Introduction, with new section on recent critical and stage interpretations by Charles Edelman; Note on the text; List of characters; The play; Supplementary note; Textual analysis; Appendix: Shakespeare's use of the Bible in The Merchant of Venice; Reading list.
The Merchant of Veniceby William Shakespeare
Pub. Date: 07/25/2014
Publisher: CreateSpace Publishing
The Merchant of Venice is a play by William Shakespeare, believed to have been written between 1596 and 1598. Though classified as a comedy in the First Folio and sharing certain aspects with Shakespeare's other romantic comedies, the play is perhaps most remembered for its dramatic scenes, and is best known for Shylock and the famous "Hath not a Jew eyes?" speech. Also notable is Portia's speech about "the quality of mercy".
The title character is the merchant Antonio, not the Jewish moneylender Shylock, who is the play's most prominent and most famous character. This is made explicit by the title page of the first quarto: The most excellent History of the Merchant of Venice. With the extreme cruelty of Shylock the Jew towards the said Merchant etc.
Bassanio, a young Venetian of noble rank, wishes to woo the beautiful and wealthy heiress Portia of Belmont. Having squandered his estate, he needs 3,000 ducats to subsidise his expenditures as a suitor. Bassanio approaches his friend Antonio, a wealthy merchant of Venice who has previously and repeatedly bailed him out. Antonio agrees, but since he is cash-poor - his ships and merchandise are busy at sea - he promises to cover a bond if Bassanio can find a lender, so Bassanio turns to the Jewish moneylender Shylock and names Antonio as the loan's guarantor.
Antonio has already made an enemy of Shylock through his outspoken antisemitism, and also because Antonio's habit of lending money without interest forces Shylock to charge lower rates. Shylock is at first reluctant to grant the loan, citing abuse he has suffered at Antonio's hand, but finally agrees to lend the sum to Antonio without interest upon one condition: if Antonio is unable to repay it at the specified date, Shylock may take a pound of Antonio's flesh. Bassanio does not want Antonio to accept such a risky condition; Antonio is surprised by what he sees as the moneylender's generosity (no "usance" - interest - is asked for), and he signs the contract. With money at hand, Bassanio leaves for Belmont with his friend Gratiano, who has asked to accompany him. Gratiano is a likeable young man, but is often flippant, overly talkative, and tactless. Bassanio warns his companion to exercise self-control, and the two leave for Belmont and Portia.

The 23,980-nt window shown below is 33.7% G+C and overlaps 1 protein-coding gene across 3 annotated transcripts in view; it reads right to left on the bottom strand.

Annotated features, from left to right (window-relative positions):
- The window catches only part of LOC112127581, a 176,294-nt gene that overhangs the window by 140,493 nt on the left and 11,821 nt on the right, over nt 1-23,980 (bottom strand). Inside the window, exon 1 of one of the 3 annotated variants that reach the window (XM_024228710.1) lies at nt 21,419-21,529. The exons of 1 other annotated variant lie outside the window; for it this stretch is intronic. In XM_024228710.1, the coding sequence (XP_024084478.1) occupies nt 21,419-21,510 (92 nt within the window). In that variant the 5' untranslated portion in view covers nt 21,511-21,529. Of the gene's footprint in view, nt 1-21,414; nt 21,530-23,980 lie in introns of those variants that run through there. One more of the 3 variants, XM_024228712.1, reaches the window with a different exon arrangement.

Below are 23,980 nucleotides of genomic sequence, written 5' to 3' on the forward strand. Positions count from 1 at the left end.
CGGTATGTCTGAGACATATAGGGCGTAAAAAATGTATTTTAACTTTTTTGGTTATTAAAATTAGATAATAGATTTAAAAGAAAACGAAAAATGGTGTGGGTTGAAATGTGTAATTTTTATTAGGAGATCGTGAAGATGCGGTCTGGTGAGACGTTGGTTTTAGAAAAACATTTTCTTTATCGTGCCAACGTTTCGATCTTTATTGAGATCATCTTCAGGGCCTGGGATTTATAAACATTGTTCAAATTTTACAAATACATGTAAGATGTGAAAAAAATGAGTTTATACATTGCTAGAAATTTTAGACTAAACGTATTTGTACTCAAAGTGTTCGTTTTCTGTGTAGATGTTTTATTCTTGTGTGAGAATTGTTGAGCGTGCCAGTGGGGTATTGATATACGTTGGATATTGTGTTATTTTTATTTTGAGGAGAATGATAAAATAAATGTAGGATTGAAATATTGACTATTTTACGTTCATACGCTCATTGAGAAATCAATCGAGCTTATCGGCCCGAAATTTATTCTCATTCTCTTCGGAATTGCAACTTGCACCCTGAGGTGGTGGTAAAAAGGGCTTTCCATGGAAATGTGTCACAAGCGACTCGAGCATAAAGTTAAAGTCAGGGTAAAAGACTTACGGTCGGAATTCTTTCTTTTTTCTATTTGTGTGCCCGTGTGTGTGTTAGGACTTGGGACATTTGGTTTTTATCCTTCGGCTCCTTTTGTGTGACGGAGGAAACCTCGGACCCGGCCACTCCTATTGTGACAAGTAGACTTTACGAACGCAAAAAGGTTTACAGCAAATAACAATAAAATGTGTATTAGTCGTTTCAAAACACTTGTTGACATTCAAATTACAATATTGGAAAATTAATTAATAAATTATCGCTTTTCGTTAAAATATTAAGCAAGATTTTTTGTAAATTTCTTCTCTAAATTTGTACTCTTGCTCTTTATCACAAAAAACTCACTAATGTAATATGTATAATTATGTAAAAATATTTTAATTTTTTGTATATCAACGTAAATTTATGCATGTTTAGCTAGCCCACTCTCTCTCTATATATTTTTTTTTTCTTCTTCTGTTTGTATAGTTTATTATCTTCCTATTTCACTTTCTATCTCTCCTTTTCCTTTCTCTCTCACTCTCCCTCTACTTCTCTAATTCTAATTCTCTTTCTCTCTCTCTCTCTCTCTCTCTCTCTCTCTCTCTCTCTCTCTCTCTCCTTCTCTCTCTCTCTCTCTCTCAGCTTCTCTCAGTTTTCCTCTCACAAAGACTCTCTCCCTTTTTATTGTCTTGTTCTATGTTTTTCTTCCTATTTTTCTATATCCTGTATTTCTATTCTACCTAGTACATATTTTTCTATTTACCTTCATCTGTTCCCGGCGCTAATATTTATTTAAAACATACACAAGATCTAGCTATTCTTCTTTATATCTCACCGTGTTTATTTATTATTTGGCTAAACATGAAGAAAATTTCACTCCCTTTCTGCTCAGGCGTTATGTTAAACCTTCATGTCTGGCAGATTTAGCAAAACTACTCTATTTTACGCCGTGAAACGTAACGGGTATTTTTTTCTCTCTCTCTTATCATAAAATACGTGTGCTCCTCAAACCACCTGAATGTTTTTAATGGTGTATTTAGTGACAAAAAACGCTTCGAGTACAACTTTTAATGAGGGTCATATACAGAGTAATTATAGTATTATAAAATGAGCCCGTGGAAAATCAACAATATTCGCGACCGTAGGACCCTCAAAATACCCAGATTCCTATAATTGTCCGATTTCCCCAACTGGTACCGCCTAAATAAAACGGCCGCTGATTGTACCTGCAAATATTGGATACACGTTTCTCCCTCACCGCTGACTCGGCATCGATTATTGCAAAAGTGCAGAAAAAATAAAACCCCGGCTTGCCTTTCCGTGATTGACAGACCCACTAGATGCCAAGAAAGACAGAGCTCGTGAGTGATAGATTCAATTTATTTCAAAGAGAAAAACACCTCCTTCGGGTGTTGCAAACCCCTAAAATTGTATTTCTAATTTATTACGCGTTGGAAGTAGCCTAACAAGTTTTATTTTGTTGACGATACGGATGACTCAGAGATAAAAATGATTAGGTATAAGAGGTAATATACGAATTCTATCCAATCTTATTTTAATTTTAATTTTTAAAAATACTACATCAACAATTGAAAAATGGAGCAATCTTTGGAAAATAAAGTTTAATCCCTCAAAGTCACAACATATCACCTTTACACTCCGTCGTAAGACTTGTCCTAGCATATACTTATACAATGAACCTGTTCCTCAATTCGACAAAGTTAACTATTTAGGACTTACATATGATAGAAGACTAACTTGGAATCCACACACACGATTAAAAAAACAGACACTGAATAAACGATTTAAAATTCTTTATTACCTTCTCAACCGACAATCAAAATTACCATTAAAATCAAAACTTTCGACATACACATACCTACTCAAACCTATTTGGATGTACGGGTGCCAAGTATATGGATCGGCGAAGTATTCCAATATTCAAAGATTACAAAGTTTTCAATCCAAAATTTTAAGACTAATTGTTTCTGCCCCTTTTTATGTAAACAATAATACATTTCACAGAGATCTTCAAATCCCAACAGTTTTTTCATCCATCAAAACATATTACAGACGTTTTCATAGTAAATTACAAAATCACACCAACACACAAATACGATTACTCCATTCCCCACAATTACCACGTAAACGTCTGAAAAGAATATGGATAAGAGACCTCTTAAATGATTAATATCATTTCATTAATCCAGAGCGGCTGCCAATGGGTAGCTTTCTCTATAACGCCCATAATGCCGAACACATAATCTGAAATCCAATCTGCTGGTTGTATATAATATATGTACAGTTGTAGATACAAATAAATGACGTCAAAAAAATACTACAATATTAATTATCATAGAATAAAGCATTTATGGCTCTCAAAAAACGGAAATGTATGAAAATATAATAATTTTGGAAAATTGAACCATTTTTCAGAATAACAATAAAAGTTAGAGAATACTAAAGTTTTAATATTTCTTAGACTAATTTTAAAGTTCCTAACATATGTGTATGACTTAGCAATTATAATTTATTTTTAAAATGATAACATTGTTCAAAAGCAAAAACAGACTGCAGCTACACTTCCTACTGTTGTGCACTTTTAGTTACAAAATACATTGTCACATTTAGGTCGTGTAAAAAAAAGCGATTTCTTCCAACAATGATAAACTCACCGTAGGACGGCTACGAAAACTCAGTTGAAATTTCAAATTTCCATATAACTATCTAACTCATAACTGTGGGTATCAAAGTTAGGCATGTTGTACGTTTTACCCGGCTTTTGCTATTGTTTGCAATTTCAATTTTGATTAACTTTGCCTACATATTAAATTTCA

Meanwhile in Belmont, Portia is awash with suitors. Her father left a will stipulating each of her suitors must choose correctly from one of three caskets - one each of gold, silver and lead. If he picks the right casket, he gets Portia. The first suitor, the luxurious Prince of Morocco, chooses the gold casket, interpreting its slogan "Who chooseth me shall gain what many men desire" as referring to Portia. The second suitor, the conceited Prince of Arragon, chooses the silver casket, which proclaims "Who chooseth me shall get as much as he deserves", imagining himself to be full of merit. Both suitors leave empty-handed, having rejected the lead casket because of the baseness of its material and the uninviting nature of its slogan: "Who chooseth me must give and hazard all he hath." The last suitor is Bassanio, whom Portia wishes to succeed, having met him before. As Bassanio ponders his choice, members of Portia's household sing a song which says that "fancy" (not true love) is "engend'red in the eyes, With gazing fed.", prompting Bassanio to disregard "outward shows" and "ornament" and choose the lead casket, winning Portia's hand.
At Venice, Antonio's ships are reported lost at sea. This leaves him unable to satisfy the bond. Shylock is even more determined to exact revenge from Christians after his daughter Jessica had fled home and eloped with the Christian Lorenzo, taking a substantial amount of Shylock's wealth with her, as well as a turquoise ring which was a gift to Shylock from his late wife, Leah. Shylock has Antonio brought before court.
- CreateSpace Publishing
- Publication date:
- Product dimensions:
- 6.00(w) x 9.00(h) x 0.26(d)
Table of Contents
Most Helpful Customer Reviews
See all customer reviews